Well, here we go, sugar babies. We’re down to the last episode before the very last Queen Sugar episode of Season 2., the penultimate one for you vocabulary fiends. How are we going to make it for months without the Bordelons? Thankfully, The Quad is back in January on BET. Gotta keep at least one Black show on year round.
But until then, we’re in the world of St. Josephine. We start off this week’s episode “Copper Sun” with an understandably distraught Ralph Angel (Kofi Siriboe) being checked on by Hollywood (Omar Dorsey) and encouraged to share whatever’s going on. Ralph Angel tells him to get the family together because he wants to tell everyone what happened at the same time.
Remy (Dondre Whitfield) and Charley (Dawn Lyen Gardner) are having a nice moment before one of the creepy Jacob Boudreaux (Leo Coco) slithers into her office. He wants to talk partnership. He’s seen that Charley’s business acumen got 40% of his farmers to grind with her. He thinks they’d do better together. Geez, these Landry/Boudreaux folks aren’t even loyal to each other. But what’s their real agenda? Charley’s not feeling that offer, no way.
The concerned family waits together to hear what Ralph Angel has to say. Since the harvest is happening, he needs to be focused but obviously, he’s been gut-punched by Darla’s news. He tells the family and they rally behind him and Blue (Ethan Hutchinson.) This episode is full of some beautiful moments that truly reveal the heart of the Bordelon family.
They go through their changes with each other, but when someone is suffering, they pull together. So when Ralph Angel tells them that Blue isn’t his, they’re all feeling his pain. I do remember Darla (Bianca Lawson) saying it was possible that Blue was not his, not that she knew for sure. Obviously, Ralph Angel heard differently.
That’s evident when Darla asks Hollywood to pick up Blue. She’s heading to her sponsor’s place – Thank God, she’s gonna need her – but thinks things can be worked out. Hollywood has to set her straight real quick. I do understand that Darla had to be honest to set things right with Ralph Angel. I do. Addicts are liars and manipulators when they’re active, so being honest is part of their recovery to make amends to those they’ve hurt. But this isn’t the kind of revelation that’s going to magically heal overnight.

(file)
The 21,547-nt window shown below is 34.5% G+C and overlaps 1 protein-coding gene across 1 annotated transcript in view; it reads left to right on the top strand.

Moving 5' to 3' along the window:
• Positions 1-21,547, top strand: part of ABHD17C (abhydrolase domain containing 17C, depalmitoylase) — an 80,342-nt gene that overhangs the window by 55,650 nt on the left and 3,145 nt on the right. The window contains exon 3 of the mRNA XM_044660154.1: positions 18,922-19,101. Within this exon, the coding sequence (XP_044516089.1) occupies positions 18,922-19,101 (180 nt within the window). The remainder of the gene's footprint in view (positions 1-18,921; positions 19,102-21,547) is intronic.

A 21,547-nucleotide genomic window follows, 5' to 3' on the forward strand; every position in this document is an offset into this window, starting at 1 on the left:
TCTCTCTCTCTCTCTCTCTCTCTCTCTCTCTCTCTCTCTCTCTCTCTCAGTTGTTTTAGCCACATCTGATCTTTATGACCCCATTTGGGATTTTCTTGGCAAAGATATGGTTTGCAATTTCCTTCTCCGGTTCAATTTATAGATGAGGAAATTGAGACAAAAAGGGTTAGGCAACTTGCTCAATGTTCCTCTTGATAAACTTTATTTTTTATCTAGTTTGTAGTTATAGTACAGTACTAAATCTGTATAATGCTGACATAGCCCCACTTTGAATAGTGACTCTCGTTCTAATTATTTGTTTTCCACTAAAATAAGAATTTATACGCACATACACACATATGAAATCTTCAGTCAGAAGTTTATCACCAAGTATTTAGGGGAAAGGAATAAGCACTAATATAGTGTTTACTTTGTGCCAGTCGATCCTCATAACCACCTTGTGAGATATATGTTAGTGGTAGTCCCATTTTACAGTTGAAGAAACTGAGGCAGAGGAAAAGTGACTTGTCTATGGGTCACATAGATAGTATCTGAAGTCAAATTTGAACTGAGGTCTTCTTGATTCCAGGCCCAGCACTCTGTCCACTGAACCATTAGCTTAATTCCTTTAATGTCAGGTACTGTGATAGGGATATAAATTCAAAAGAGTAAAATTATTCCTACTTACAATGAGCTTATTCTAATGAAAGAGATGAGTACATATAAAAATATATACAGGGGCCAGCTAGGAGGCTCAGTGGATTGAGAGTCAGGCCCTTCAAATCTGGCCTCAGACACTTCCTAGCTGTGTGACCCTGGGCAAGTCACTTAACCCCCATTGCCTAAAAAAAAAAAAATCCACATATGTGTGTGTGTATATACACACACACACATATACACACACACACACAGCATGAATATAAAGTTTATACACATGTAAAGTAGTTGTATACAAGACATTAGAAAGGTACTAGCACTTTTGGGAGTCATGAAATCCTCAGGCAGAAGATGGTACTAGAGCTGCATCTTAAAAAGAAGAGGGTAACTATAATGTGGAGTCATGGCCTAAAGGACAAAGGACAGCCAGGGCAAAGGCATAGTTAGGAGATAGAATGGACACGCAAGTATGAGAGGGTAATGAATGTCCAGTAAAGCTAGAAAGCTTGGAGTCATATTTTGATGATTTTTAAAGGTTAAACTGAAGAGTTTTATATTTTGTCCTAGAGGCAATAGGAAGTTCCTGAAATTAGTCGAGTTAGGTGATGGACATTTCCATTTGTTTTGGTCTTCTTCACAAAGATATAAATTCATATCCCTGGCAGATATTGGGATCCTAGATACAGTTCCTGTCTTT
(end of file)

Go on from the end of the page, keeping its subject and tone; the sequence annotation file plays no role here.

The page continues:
Which is why Darla should have known that showing up for work was a mistake. I give her credit for trying to keep things as normal as possible but yeah. No. When Charley sees her, her face says it all. Darla gamely tries to sell Charley on how committed she is to the job and Charley quickly lets her know how committed she is…to her brother. Darla gotta go. Luckily, she doesn’t work for the High Yellow ’cause I think Aunt Vi (Tina Lifford) might have yoked ole girl up.
The Bordelon’s first harvest in years is anything but a good moment. Ralph Angel (thank you Queen Sugar costume designers, not only for Ralph Angel’s white funeral suit in the first season but for this Carhartt jumpsuit in this season. Oh my, Kofi Siriboe is a good-looking man.) The farmers are jumping ship after pressure from the Landrys. Ralph Angel’s got sugar to grind but he’s feeling defeated after all the drama. He rallies to give a speech to the troops but his heart is heavy. He says he only wanted to be a good father and a good farmer so he’s going to try and follow through on one of these things. Dammit Ralph Angel , you’re breaking my heart this week.
Nova’s navigating a media inquiry into Queen Sugar. The Landrys are spreading rumors about the Queen Sugar mill and its equipment. Some farmers won’t risk grinding there because of it and the news is now sniffing around. Nova tries to kill the story but it can’t be done. So now Charley has something else to worry about.
Micah (Nicholas Ashe) has found his activist heart over the Confederate imagery at his school. Welcome to Blackness, my young brotha. He wants all the Confederate folks out of the school, so he’s posting a notice on everyone’s locker. Some students applaud it, others throw the notices right on the floor in front of him.